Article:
Neuronal circuits regulating hunger and satiety synthesize information encoding the energy state of the animal and translate those signals into motivated behaviors to meet homeostatic needs. Proopiomelanocortin (POMC) neurons in the arcuate nucleus of the hypothalamus are activated by energy surfeits and inhibited by energy deficits. When activated, these cells inhibit food intake and facilitate weight loss. Conversely, decreased activity in POMC cells is associated with increased food intake and obesity. Circulating nutrients and hormones modulate the activity of POMC neurons over protracted periods of time. However, recent work indicates that calcium activity in POMC cells changes in response to food cues on times scales consistent with the rapid actions of amino acid transmitters. Indeed, the frequency of spontaneous IPSCs (sIPSCs) onto POMC neurons increases during caloric deficits. However, the afferent brain regions responsible for this inhibitory modulation are currently unknown. Here, through the use of brain region-specific deletion of GABA release in both male and female mice we show that neurons in the dorsomedial hypothalamus (DMH) are responsible for the majority of sIPSCs in POMC neurons as well as the fasting-induced increase in sIPSC frequency. Further, the readily releasable pool of GABA vesicles and the release probability of GABA is increased at DMH-to-POMC synapses following an overnight fast. Collectively these data provide evidence that DMH-to-POMC GABA circuitry conveys inhibitory neuromodulation onto POMC cells that is sensitive to the animal’s energy state.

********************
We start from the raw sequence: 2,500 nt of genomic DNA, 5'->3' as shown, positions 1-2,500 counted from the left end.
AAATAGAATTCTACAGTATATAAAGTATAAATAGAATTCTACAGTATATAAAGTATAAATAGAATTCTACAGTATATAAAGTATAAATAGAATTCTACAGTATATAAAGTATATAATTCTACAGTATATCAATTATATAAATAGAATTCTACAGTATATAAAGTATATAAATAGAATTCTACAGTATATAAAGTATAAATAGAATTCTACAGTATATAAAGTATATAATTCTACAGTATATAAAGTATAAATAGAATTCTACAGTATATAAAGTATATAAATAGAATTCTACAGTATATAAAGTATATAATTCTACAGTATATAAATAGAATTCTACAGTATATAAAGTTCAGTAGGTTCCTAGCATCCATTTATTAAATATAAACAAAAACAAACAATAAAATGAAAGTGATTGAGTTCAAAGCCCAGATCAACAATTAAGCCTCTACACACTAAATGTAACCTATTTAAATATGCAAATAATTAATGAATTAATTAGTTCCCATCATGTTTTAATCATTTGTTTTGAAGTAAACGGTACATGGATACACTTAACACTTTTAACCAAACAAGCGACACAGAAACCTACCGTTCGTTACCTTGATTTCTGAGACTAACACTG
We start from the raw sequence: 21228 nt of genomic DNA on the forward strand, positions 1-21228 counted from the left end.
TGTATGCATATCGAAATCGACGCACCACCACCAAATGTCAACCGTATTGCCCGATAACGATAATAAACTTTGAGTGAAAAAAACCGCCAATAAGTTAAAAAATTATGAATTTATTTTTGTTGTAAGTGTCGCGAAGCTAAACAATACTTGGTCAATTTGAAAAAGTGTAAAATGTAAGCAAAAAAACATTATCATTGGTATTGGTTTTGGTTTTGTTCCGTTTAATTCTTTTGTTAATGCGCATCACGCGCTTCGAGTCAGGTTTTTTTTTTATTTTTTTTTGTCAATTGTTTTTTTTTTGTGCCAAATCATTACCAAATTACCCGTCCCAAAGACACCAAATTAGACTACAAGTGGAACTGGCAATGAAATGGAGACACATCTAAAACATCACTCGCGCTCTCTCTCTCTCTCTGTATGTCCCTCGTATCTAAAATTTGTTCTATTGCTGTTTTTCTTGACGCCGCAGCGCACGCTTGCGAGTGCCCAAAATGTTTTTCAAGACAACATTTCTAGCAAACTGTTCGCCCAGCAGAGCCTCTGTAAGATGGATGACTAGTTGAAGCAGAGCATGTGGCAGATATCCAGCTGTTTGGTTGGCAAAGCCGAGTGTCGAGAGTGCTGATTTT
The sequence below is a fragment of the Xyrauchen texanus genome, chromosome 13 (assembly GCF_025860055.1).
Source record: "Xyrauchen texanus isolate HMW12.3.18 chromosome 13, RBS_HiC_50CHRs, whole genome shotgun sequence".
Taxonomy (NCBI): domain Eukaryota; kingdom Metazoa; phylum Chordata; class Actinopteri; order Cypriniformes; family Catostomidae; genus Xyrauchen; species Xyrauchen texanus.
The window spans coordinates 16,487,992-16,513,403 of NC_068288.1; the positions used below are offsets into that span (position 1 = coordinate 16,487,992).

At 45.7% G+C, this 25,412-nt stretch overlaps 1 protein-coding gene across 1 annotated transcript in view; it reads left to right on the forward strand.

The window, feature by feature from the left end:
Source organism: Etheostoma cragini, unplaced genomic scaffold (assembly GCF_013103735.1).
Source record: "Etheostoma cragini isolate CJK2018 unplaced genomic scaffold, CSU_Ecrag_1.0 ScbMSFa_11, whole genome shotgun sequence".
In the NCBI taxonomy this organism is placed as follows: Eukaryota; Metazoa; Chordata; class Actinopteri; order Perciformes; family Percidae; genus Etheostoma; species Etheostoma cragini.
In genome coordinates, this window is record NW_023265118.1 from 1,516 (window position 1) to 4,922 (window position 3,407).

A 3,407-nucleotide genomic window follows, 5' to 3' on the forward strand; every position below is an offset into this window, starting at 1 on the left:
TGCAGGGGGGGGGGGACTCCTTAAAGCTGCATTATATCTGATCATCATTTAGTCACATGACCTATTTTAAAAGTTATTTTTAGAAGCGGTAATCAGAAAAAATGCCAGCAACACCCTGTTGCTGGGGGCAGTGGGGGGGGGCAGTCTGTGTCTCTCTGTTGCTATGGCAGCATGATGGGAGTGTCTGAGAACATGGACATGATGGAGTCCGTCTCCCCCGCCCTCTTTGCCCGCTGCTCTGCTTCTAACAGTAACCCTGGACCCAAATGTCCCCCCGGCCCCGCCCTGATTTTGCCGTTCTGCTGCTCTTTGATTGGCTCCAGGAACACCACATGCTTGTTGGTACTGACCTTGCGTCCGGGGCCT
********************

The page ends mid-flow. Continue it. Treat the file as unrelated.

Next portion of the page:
- Arcuate nucleus
- Calcium imaging